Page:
Robert Ehlert: Idaho Republican Party platform should allow for nuance

rehlert@idahostatesman.comApril 18, 2014 

Robert Ehlert


It has been interesting to watch how Idaho Republican candidates at the federal, statewide and legislative levels have responded to surveys about the Idaho Republican Party platform.

If agreeing to everything on the platform is any kind of litmus test of party loyalty, I am wondering whether there are any consequences for the people who quibble with this plank or that. And what about those who basically say, "Hey, I'm a loyal Republican, but this format doesn't allow me to get at all the nuances involved to answer the questions."

Now, me, I believe politics is all about the nuances. I get wary around people who fall into line and pledge allegiance to A-Z of a platform. That makes me wonder whether they know how to color outside the lines when necessary.

Our statehouses and Washington, D.C., choke with people who can say yes, no, agree and disagree. What we have to show for it, lately, is a tour de gridlock through time.

I respect a lot of what I see in the Idaho GOP platform, especially in the neighborhood of words such as "freedom." An example is this from the second line of the preamble: "Each person's dignity, freedom, ability and responsibility must be honored."

But what in the world moved the platform authors to seek repeal of the 17th Amendment to the Constitution, which allows We the People to select our senators, instead of having our Legislature do it? Article V of the Constitution gives us the right to change things - and even change them back. On Dec. 5, 1933, the 21st Amendment was ratified, repealing the 18th Amendment - thus ending prohibition after only 14 years. The very Constitution that allows us to amend it also allows us to repeal it.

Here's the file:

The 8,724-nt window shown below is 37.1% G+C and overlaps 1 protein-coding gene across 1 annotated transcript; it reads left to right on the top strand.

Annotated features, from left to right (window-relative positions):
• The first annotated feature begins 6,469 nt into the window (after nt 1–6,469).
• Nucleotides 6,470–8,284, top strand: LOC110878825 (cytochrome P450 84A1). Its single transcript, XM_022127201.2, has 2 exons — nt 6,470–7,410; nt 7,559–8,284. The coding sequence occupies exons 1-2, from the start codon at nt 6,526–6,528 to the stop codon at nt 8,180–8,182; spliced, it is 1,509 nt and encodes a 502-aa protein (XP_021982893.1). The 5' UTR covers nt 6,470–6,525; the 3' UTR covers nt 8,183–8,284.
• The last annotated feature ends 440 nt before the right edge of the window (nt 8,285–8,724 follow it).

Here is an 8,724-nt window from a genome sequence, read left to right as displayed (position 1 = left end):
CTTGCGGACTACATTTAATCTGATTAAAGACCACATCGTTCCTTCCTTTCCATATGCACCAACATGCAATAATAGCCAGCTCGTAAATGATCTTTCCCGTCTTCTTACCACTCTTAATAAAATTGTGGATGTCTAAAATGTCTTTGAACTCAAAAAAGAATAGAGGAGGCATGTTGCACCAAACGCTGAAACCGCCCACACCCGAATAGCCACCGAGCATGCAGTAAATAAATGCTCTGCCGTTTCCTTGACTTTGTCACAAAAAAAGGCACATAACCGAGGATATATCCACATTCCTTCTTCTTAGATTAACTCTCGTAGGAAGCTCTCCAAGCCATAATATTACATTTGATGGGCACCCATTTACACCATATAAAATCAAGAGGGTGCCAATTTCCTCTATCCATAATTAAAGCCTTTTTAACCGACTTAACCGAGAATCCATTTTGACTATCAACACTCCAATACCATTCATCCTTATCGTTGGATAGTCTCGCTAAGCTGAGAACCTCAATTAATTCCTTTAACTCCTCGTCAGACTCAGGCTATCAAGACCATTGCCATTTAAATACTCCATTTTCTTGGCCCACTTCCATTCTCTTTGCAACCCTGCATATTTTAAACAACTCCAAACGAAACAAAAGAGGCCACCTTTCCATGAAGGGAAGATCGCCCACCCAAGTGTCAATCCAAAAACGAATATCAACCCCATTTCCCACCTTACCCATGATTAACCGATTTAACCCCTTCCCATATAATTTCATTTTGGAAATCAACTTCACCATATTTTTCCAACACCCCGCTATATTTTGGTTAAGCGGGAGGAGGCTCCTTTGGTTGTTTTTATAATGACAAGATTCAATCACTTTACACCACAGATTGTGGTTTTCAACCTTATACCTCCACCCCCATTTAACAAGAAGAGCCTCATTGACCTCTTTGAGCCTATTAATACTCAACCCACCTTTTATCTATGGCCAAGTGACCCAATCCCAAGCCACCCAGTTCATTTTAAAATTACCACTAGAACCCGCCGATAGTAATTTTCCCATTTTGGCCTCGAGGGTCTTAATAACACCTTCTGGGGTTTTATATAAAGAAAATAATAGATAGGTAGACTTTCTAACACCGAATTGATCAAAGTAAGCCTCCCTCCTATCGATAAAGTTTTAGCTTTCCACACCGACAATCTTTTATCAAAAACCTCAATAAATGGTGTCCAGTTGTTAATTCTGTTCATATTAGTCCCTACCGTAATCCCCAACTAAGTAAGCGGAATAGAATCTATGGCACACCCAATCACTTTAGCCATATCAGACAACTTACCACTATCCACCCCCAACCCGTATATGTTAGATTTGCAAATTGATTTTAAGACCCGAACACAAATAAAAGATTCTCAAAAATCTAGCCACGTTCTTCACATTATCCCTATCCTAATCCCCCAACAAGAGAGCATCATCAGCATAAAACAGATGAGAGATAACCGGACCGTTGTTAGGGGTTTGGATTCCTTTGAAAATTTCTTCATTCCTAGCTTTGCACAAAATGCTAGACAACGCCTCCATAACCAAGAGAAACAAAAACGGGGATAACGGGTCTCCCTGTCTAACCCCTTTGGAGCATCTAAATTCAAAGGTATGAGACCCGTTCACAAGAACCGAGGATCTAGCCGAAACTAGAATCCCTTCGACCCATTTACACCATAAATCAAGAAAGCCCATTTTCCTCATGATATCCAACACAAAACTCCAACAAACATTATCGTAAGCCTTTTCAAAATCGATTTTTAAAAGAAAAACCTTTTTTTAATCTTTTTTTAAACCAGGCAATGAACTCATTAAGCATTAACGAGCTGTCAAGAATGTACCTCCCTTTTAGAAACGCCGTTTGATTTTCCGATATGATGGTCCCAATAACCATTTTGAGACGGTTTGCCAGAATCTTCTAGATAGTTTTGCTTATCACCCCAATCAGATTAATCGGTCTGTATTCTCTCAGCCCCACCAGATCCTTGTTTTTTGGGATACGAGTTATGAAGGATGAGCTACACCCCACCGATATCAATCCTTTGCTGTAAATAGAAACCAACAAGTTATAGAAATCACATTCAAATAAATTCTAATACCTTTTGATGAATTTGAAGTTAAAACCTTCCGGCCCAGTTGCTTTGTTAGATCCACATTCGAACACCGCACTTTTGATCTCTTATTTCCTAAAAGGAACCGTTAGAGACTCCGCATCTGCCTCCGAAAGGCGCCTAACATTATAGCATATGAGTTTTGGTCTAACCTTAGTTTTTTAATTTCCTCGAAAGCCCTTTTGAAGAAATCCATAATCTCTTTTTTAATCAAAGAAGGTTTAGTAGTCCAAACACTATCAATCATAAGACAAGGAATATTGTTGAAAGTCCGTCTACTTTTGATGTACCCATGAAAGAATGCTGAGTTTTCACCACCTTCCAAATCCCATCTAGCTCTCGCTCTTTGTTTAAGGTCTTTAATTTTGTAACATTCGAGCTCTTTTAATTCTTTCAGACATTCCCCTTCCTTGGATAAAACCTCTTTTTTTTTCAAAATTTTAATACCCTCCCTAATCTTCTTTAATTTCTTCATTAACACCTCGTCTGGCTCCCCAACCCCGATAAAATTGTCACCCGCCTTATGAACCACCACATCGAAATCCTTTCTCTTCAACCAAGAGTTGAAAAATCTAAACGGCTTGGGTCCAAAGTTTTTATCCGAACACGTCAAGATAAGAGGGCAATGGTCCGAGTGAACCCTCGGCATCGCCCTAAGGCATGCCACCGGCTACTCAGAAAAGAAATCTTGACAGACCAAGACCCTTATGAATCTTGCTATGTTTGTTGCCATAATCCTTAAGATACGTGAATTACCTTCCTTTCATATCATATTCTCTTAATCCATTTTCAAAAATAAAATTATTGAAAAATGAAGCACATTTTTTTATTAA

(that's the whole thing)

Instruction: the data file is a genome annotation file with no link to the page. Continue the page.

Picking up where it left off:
I get the starchy argument that the 17th Amendment once was the purview of the Legislature to select our U.S. senators, and that our forefathers thought that, since the House was elected by the people, the balance of powers might be aided if a legislature did the Senate electing - to keep those senators on point. But that proved to be a messy proposition. Moves to amend were ongoing for decades until the ratification of the 17th Amendment 101 years ago.

So, why is the Idaho GOP floating the 17th repeal, and another platform idea - to dump the Fed in favor of the gold standard? Really?

Is this all about the kind of "loyalty" mentioned in Article II, Sec. 3 of the platform, whereupon only registered Republicans can vote in the primary election? "To allow those who have no loyalty . . . to select our candidates is not proper."

Here are more nuances for the platform authors to consider: Because you built a wall, untold numbers will become Republicans just long enough to cast GOP ballots so their voices can be heard and votes counted. Regular Idahoans aren't going to cotton to your ideas about the Legislature electing our senators. GOP candidates will continue to respectfully decline to toe the party line when it doesn't make sense.

This is a good thing. This is America.

Robert Ehlert is the Statesman's editorial page editor. Contact him at 377-6437, or on Twitter @IDS_HelloIdaho.

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